A colleague recently posted a fantastic photo of his newborn son, eyes fiercely blazing, face all scrunched up, the very picture of a tiny Mr Angry. Another colleague was quick to respond that it surely wasn’t good parenting to have exposed one so tender to the brutal highlights of Ireland 1, Denmark 5, writes Liam Mackey.
Yep, I guess all Irish supporters were a bit like that little guy last November, caught between speechless fury and an overpowering urge to bawl their eyes out. And revisiting the scene of the crime all of 11 months on does little to help the healing process.
However, there is one consolation: rerunning the tape of the Danish pasting does serve to remind that Christian Eriksen’s absence this time around is a silver bullet dodged for Martin O’Neill’s men.
Which is not to say, of course, that the Danes are a one-man team nor that they can’t inflict more misery on the Irish tonight. But there’s still no getting away from the fact that it was the Spurs man who made all the difference last November.
There were other factors, of course, arguably beginning with Ireland’s failure to ever look like claiming that vital away goal in the first leg in Copenhagen. Then, in Dublin, there was the all-too-familiar sight of an Irish team conceding from a position of strength, that unfortunate Cyrus Christie own goal not only cancelling out the dream start Shane Duffy had given the home side but effectively putting the visitors ahead in the tie.
Ireland would continue to contribute significantly to their own downfall as the game progressed, a combination of individual errors on the pitch and O’Neill’s backfiring tactical gamble in the dug-out, creating the circumstances by which what would always have been a depressing defeat could turn into an embarrassing rout.
But with so much of the agonised post-mortem understandably devoted to where it had all gone horribly wrong for Ireland, there probably wasn’t enough credit paid in this neck of the woods to Eriksen for what can only be described as one of the greatest individual displays of finishing ever seen in an international game in Dublin. Parking his residual pain, “sublime” was the word Martin O’Neil chose to describe that masterclass yesterday.
Park your own pain, if you can, and review the evidence. His first goal was sensational.
Yes, with Ireland caught out on the counter, he did find himself in acres of space on the edge of the area but, whereas a lesser player would have used that space to take a touch and get himself closer to the target, Eriksen had the supreme confidence and mastery of technique to strike the ball first time with his right foot, the power and accuracy of the shot taking it crashing into Darren Randolph’s net off the underside of the bar.
His second wasn’t far behind. This time there was a touch to take control of the ball just outside the box and then, using two green shirts as a shield, he bent a left-footed shot around them and inside the post. And the third, even if set up by Stephen Ward’s miskick, wasn’t too shabby either, the predator pouncing to punish the error with another first-time rocket to the roof of the net.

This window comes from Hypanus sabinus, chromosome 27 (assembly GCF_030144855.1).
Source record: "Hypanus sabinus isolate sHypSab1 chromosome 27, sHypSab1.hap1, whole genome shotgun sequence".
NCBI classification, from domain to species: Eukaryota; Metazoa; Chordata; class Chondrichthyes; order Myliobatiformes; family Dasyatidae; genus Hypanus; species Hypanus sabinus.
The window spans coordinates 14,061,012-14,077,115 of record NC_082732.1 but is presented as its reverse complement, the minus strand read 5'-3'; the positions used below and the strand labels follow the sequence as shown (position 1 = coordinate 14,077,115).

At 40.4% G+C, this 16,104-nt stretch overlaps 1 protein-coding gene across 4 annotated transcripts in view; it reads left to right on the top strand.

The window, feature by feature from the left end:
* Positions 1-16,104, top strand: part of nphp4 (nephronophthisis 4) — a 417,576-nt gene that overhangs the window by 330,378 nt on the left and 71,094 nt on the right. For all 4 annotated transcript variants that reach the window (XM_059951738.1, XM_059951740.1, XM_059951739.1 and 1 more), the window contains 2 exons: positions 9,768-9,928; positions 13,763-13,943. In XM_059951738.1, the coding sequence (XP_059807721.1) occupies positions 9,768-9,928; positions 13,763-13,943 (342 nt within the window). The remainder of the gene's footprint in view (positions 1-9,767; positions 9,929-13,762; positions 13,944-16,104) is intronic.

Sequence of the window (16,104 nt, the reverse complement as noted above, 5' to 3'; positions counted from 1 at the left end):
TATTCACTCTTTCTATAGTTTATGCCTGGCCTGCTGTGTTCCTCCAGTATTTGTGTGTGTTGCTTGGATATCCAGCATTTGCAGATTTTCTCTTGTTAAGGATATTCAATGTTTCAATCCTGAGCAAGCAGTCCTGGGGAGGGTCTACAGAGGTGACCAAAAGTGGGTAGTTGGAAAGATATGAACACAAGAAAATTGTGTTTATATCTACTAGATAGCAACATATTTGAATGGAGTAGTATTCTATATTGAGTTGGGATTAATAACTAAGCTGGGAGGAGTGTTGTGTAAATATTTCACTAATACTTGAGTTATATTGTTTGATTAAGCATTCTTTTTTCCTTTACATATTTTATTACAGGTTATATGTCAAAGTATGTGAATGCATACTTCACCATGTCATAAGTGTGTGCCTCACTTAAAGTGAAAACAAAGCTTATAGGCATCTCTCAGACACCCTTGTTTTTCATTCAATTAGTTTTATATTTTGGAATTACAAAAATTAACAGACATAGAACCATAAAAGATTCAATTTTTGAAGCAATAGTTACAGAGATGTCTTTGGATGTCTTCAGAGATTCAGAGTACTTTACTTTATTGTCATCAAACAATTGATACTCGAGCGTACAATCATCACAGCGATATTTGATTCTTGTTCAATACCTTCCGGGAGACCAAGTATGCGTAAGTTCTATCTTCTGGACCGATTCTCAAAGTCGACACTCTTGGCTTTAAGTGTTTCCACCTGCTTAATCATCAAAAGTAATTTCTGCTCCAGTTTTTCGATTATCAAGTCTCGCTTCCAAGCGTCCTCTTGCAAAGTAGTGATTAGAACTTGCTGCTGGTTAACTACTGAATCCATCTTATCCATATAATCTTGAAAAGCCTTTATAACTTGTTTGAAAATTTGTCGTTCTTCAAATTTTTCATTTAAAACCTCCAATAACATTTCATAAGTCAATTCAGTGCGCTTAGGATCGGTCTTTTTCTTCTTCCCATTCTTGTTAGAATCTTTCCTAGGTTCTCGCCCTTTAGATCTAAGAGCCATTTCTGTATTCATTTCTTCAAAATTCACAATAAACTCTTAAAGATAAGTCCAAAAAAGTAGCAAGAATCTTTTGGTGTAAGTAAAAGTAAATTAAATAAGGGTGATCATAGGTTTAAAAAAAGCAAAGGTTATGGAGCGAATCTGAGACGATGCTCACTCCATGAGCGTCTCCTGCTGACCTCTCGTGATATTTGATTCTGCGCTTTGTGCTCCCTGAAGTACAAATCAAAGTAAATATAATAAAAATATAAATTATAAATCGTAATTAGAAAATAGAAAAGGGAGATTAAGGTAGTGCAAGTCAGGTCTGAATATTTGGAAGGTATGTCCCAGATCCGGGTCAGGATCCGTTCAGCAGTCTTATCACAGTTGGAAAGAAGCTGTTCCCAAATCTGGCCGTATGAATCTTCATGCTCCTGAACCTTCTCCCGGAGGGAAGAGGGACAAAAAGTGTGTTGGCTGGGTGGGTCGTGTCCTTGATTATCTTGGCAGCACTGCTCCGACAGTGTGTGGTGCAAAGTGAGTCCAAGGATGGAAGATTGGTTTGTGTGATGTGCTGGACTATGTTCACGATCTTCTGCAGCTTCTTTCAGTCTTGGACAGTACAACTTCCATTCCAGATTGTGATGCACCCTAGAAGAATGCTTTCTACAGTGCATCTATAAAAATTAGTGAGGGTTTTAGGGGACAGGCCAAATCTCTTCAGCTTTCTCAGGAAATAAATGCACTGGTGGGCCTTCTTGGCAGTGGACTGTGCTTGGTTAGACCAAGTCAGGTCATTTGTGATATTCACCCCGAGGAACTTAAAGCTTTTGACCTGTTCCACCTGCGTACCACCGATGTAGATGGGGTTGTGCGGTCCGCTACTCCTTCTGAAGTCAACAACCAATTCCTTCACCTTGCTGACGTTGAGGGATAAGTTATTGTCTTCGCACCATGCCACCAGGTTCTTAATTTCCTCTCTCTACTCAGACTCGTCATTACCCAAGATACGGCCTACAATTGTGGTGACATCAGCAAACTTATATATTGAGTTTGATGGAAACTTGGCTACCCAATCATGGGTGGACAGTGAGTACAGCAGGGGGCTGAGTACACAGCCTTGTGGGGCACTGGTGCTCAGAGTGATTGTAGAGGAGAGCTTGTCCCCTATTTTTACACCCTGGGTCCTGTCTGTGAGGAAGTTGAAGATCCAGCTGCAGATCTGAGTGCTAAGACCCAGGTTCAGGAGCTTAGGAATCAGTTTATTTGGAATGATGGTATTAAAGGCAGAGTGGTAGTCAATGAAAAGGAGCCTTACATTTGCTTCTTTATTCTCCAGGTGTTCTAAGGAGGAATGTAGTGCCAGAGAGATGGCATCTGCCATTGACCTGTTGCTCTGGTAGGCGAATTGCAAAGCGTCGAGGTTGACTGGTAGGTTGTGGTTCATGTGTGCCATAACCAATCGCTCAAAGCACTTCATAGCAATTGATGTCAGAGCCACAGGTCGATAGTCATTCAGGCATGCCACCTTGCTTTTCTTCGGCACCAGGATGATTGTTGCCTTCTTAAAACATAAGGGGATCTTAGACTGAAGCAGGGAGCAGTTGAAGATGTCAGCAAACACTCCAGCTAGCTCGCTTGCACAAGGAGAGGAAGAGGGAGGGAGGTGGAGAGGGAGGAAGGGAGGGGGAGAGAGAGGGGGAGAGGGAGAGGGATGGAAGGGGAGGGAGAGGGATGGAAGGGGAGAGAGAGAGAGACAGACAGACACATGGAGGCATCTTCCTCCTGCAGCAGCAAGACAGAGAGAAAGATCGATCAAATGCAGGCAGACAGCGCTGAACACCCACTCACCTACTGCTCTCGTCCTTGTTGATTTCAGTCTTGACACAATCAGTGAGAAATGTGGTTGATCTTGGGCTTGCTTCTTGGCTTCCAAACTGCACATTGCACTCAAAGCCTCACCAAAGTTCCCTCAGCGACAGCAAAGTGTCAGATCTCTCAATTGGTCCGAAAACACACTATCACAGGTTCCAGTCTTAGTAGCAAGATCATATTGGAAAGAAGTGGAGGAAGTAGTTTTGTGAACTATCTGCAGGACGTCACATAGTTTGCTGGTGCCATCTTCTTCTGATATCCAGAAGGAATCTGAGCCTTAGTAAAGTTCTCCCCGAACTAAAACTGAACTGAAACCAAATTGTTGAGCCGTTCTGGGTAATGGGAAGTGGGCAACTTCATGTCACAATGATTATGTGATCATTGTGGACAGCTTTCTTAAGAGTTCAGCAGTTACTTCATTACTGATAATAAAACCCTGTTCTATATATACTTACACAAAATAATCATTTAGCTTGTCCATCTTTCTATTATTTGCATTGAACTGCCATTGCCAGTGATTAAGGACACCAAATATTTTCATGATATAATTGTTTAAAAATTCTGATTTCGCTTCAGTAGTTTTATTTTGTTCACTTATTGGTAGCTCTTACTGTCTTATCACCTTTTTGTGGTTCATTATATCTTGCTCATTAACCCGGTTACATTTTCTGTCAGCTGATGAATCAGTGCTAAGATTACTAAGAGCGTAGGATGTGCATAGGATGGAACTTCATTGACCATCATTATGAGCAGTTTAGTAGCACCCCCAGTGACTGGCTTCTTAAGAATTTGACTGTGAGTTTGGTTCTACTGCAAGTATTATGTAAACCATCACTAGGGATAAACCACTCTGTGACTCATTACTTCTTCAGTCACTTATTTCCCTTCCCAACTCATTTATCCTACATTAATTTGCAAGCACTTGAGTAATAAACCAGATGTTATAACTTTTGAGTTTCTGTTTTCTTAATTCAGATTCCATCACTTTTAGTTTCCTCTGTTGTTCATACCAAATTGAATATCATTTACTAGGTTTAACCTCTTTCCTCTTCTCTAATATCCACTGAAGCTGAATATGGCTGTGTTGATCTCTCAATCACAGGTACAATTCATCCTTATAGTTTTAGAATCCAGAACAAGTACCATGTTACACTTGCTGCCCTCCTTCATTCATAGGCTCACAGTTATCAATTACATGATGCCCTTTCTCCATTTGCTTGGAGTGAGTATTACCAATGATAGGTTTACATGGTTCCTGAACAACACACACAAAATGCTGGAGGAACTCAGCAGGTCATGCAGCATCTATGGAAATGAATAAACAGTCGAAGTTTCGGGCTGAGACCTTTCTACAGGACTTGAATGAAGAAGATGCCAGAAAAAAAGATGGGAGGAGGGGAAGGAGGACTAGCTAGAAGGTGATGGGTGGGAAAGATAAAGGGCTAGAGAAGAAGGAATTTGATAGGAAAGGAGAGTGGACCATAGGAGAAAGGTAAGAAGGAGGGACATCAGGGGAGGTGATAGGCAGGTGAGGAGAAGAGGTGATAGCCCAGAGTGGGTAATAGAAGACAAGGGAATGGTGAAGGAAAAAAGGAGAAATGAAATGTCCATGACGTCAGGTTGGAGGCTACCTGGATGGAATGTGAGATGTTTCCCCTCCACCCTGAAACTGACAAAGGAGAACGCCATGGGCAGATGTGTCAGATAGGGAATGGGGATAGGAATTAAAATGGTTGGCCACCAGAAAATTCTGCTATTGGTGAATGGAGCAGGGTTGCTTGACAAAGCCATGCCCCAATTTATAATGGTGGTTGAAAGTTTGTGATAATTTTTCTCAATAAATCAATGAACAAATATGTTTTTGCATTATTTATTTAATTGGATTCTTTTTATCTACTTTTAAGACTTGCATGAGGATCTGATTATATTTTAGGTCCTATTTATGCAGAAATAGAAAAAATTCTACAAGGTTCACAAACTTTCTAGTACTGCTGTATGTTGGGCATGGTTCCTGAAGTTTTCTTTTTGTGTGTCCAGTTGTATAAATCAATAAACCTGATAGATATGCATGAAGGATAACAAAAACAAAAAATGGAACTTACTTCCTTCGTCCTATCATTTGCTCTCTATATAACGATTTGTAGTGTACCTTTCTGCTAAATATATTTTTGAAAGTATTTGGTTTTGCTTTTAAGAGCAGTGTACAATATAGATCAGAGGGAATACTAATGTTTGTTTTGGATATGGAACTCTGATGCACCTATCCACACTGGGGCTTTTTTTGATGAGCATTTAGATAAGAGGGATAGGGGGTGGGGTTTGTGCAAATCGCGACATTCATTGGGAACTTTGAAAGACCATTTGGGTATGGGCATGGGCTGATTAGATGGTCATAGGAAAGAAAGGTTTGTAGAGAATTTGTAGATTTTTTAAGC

There wasn’t a tap-in or anything close to one among them, his hat-trick the footballing version of King Midas: everything the great Dane touched, turned to goals.
So, let’s be frank, the absence of Christian Eriksen at the Aviva tonight cannot be interpreted as anything other than A Good Thing for Ireland.
But whether the home side can make the most of Denmark’s bad fortune is another matter altogether.
Martin O’Neill has been quick to point out that Ireland too will be without a couple of key men for the game, not least the team’s captain Seamus Coleman. This week Shane Duffy even went so far as to float the notion that “he is our Eriksen, maybe”.
Well, this is a bit of a stretch, methinks.
It is in no way to undervalue Coleman’s exceptional quality as a player nor his importance to the Irish team to suggest that, even as adventurous a full-back as he is, will always struggle to exert as game-changing an influence on the attacking side of things as a world-class number 10 like Eriksen.
Still, Coleman will, of course, be sorely missed tonight, although to what extent won’t perhaps be altogether clear until we see the fruits, or otherwise, on the field of play of the manager’s deliberations regarding the competing claims of Matt Doherty and Cyrus Christie.
O’Neill has other crucial selection and tactical calls to make too before kick-off, and probably more during the game itself but, on the back of so much recent turbulence on and off the pitch, more than anything he needs to show that he can reprise his own memorable highlights reel as Ireland manager and, by rediscovering his own Midas touch, as it were, help inspire this team to be more than the sum of its parts.
“Sure we’ve done it before,” was Shane Duffy’s reply this week when asked for reasons to believe in Ireland’s ability to bounce back.
“It’s up to the players, and a top manager who is going to organise us and get us set up the right way. He’s got a lot of experience in the game to go on and knows what he’s talking about. And we trust him.”
The Aviva awaits and, it’s fair to say, waits to be convinced.
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